Freeze-Dried is a female grad student on-her-way-out-of-the-
twenties. She's into SF/F, food, hugs and some (albeit very little) exercise. She is Mostly Harmless and can be reached at frozendry.at.gmail.com.
Ever since you’ve invited me to do a guest post in this space, I’ve been wondering about what I can say as a traveling spouse that you haven’t already – incredibly honestly and eloquently – addressed. And I’m convinced that I can’t do an abstract idea-post related to being a traveling spouse*. My solution, forgive my indulgence, is to focus on me.
A couple of years ago, I decided to follow my partner, (not just because it is the right thing to do**), but because I wanted to***. At the time, although I was in a job that I thoroughly enjoyed, I hadn’t really begun to think of it as a career. After an initial wave of uncomfortable dependence (that passed with support from the spouse), I eventually maneuvered my way into my first unplanned “home-maker” year. I learnt to cook. I also learnt how not to trip over one’s laundry, and how to fold clothes (no, it is an ancient art, really) and sometime down that road, found out that I really wanted to find a career in the academe.
But more recently - sometime over the Christmas break, actually - I discovered that a lot of who I am has come to be built around one relationship. To most people that meet me now, I’m a spouse before I’m a person, much more in fact than P is. This is significantly different from our pre-travelling situation. Back then (it does feel like ages ago), I was an individual / a woman before anything else. I suspect a lot of this difference has to do with having chosen a dependent life.
Between commuting to work, hanging out with P and getting stuff done for school, for want of both time and interest, I do very little else. Consequently, new people meet me as a role rather than as a person. On the other hand, P, given the nature of his job and of our situation still has a more independent life than me. For instance, he meets people at his workplace as a so-and-so-specialist and the dynamics of a job allow for development of (a certain kind of) familiarity, while grad school can be very immersive and isolating.
Anyway, people meet P as an individual / a man before meeting him as a spouse.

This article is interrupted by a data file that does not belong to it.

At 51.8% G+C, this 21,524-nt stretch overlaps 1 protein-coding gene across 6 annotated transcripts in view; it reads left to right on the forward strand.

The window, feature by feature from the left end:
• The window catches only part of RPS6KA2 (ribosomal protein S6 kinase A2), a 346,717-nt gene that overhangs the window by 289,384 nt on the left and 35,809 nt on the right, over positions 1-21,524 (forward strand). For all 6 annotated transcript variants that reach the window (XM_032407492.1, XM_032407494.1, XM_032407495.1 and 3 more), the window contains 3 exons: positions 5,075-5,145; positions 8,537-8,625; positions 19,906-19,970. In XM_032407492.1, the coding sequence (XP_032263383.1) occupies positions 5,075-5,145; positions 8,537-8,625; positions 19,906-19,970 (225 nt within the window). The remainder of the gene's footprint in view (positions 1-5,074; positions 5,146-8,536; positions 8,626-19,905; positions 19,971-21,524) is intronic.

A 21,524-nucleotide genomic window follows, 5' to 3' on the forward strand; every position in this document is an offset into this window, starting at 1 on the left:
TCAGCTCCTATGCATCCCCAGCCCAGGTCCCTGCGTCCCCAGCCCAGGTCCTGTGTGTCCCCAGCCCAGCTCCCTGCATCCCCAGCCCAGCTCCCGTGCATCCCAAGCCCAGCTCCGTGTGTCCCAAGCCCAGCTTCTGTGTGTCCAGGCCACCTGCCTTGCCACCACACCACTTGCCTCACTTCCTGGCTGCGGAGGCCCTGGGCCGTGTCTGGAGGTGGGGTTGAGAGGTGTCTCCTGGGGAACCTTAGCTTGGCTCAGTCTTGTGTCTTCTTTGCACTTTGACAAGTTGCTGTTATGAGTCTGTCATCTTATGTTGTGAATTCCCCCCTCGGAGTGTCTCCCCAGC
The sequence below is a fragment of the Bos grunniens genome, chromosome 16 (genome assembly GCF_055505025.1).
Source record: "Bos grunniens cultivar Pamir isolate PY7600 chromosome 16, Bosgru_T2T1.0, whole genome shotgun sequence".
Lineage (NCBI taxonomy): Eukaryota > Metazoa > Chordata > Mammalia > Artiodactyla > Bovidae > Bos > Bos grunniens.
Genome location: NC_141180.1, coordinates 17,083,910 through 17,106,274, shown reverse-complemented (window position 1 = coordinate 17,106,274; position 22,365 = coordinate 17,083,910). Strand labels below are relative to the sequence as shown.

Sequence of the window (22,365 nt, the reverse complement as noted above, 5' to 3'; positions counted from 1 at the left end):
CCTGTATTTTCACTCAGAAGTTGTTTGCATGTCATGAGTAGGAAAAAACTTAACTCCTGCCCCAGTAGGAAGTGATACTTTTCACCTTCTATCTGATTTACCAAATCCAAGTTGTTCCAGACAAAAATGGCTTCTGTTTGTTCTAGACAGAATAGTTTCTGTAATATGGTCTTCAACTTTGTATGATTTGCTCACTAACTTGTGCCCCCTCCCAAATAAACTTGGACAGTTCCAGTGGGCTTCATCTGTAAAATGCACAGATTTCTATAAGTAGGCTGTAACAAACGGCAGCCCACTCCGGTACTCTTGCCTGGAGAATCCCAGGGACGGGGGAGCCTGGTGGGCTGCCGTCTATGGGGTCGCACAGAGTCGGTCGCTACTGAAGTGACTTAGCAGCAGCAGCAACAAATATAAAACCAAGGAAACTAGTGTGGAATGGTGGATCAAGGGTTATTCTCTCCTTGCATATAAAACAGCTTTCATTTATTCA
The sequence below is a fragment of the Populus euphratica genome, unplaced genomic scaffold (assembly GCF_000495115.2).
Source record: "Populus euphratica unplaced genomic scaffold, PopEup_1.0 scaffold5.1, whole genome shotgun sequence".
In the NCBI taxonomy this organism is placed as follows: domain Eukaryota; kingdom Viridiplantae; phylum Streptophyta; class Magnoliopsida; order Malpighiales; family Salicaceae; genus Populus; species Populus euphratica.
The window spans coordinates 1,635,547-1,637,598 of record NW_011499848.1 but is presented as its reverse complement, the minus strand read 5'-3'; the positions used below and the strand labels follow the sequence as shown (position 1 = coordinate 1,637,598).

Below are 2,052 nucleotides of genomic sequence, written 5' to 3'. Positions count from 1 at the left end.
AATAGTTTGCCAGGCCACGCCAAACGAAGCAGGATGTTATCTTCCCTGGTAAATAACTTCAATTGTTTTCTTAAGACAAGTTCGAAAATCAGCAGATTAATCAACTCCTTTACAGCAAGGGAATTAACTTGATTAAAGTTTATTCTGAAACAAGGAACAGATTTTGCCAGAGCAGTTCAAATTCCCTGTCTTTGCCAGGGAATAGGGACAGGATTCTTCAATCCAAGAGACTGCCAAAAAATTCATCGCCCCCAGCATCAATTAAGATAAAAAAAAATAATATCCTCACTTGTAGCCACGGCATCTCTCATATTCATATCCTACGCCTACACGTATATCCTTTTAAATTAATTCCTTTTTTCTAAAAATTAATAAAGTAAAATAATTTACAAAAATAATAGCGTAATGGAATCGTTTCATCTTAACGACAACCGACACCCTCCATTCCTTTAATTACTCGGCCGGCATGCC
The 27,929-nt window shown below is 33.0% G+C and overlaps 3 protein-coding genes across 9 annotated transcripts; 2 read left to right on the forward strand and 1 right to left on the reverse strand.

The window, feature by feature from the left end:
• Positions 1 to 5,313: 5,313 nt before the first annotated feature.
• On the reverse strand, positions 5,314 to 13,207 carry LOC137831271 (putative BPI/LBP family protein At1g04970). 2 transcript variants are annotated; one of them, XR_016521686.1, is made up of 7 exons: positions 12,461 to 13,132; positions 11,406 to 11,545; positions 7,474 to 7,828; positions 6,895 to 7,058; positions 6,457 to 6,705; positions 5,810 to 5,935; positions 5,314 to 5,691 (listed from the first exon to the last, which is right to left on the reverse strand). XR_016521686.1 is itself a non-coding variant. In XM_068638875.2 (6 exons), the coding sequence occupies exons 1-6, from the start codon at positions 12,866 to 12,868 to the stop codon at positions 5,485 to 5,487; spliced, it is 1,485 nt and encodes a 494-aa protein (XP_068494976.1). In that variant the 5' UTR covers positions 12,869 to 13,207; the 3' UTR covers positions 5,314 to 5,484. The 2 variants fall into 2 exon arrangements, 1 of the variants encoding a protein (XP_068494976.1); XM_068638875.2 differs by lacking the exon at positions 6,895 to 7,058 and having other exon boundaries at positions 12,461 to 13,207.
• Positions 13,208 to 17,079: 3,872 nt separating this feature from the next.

[Okay, now is a good time for that interjection: P works his job (although he’d rather be pursuing his art), so that we can have the life that we do. For this, he has my highest respect. I must clarify that this post should in no way suggest that he is insensitive or otherwise oblivious to my concerns.]
Meet my freaking-the-fuck-out moment: In my own mind, I have become a spouse who is incidentally, doing other things.
Self, meet Insecurity. Insecurity, meet Self.
For me, this realization has been attended by some seriously debilitating angst, helplessness, and – surprise, surprise, possessiveness – the kind that has, in the past, made me run in the opposite direction. Coming to terms with this idea (that despite all the things I do, even I think of myself as a spouse first) hasn’t been easy. It means un-learning some things and re-learning some others. It means walking out of this comfort zone of a secure and familiar identity (that I didn't even realize I was building) and learning to be at home with the unknown. And perhaps most scarily, it means having to do this – being a traveling spouse – without losing myself.
A dear friend (who re-appeared quite of the blue to buoy me through this very personal crisis) said, “Being possessive is okay. But what matters is what you do when they’re around and what you do with yourself when they are not.” All suggestiveness aside, that’s my new goal. Yes, with the traveling spouse deal as it is, I don’t necessarily know how, if at all, I can have a completely independent identity without going back to a non-nomadic lifestyle. Hell, I don’t even know how I’m going to work at this.
But, I’m determined to atleast try.
*’cause almost everything about being one is so personal, init?
**Which is an expectation where I come from
*** A complete distrust of long-distance relationships may also have had something to do with this decision.